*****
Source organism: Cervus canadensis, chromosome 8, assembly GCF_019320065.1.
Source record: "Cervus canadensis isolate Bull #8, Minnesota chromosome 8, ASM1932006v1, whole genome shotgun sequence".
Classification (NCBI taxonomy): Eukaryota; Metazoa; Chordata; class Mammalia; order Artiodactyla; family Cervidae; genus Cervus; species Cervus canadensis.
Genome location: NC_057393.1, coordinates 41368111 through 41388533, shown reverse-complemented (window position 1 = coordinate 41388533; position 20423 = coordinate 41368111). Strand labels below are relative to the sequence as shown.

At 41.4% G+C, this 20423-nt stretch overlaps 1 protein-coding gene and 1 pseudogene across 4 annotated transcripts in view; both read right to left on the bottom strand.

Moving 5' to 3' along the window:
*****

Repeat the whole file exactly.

Source organism: Cervus canadensis, chromosome 8, assembly GCF_019320065.1.
Source record: "Cervus canadensis isolate Bull #8, Minnesota chromosome 8, ASM1932006v1, whole genome shotgun sequence".
Classification (NCBI taxonomy): Eukaryota; Metazoa; Chordata; class Mammalia; order Artiodactyla; family Cervidae; genus Cervus; species Cervus canadensis.
Genome location: NC_057393.1, coordinates 41368111 through 41388533, shown reverse-complemented (window position 1 = coordinate 41388533; position 20423 = coordinate 41368111). Strand labels below are relative to the sequence as shown.

At 41.4% G+C, this 20423-nt stretch overlaps 1 protein-coding gene and 1 pseudogene across 4 annotated transcripts in view; both read right to left on the bottom strand.

Moving 5' to 3' along the window: